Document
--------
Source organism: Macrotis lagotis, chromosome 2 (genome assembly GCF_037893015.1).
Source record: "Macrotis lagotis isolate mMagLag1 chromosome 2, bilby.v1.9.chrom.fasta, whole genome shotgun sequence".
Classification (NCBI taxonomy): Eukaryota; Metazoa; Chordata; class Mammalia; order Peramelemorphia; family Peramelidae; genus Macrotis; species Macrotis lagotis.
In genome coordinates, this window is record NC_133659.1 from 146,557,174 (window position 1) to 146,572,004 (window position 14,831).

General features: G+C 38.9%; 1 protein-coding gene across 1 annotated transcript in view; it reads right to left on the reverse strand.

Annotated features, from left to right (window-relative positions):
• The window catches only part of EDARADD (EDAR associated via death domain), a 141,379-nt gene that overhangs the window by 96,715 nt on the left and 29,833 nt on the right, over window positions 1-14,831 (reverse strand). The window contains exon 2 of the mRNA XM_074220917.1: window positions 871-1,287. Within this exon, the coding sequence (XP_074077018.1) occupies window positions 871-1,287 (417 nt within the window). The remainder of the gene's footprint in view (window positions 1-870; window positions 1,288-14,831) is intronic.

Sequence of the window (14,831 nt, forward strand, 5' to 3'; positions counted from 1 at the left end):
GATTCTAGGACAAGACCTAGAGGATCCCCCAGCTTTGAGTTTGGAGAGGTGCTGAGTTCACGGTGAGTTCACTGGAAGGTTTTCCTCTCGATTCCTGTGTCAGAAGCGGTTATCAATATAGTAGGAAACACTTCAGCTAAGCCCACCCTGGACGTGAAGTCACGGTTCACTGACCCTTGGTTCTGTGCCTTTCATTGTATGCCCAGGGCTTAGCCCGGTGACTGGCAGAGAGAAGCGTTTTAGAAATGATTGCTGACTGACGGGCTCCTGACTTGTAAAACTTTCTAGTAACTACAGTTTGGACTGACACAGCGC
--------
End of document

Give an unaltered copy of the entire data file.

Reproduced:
Source organism: Macrotis lagotis, chromosome 2 (genome assembly GCF_037893015.1).
Source record: "Macrotis lagotis isolate mMagLag1 chromosome 2, bilby.v1.9.chrom.fasta, whole genome shotgun sequence".
Classification (NCBI taxonomy): Eukaryota; Metazoa; Chordata; class Mammalia; order Peramelemorphia; family Peramelidae; genus Macrotis; species Macrotis lagotis.
In genome coordinates, this window is record NC_133659.1 from 146,557,174 (window position 1) to 146,572,004 (window position 14,831).

General features: G+C 38.9%; 1 protein-coding gene across 1 annotated transcript in view; it reads right to left on the reverse strand.

Annotated features, from left to right (window-relative positions):
• The window catches only part of EDARADD (EDAR associated via death domain), a 141,379-nt gene that overhangs the window by 96,715 nt on the left and 29,833 nt on the right, over window positions 1-14,831 (reverse strand). The window contains exon 2 of the mRNA XM_074220917.1: window positions 871-1,287. Within this exon, the coding sequence (XP_074077018.1) occupies window positions 871-1,287 (417 nt within the window). The remainder of the gene's footprint in view (window positions 1-870; window positions 1,288-14,831) is intronic.

Sequence of the window (14,831 nt, forward strand, 5' to 3'; positions counted from 1 at the left end):
GATTCTAGGACAAGACCTAGAGGATCCCCCAGCTTTGAGTTTGGAGAGGTGCTGAGTTCACGGTGAGTTCACTGGAAGGTTTTCCTCTCGATTCCTGTGTCAGAAGCGGTTATCAATATAGTAGGAAACACTTCAGCTAAGCCCACCCTGGACGTGAAGTCACGGTTCACTGACCCTTGGTTCTGTGCCTTTCATTGTATGCCCAGGGCTTAGCCCGGTGACTGGCAGAGAGAAGCGTTTTAGAAATGATTGCTGACTGACGGGCTCCTGACTTGTAAAACTTTCTAGTAACTACAGTTTGGACTGACACAGCGC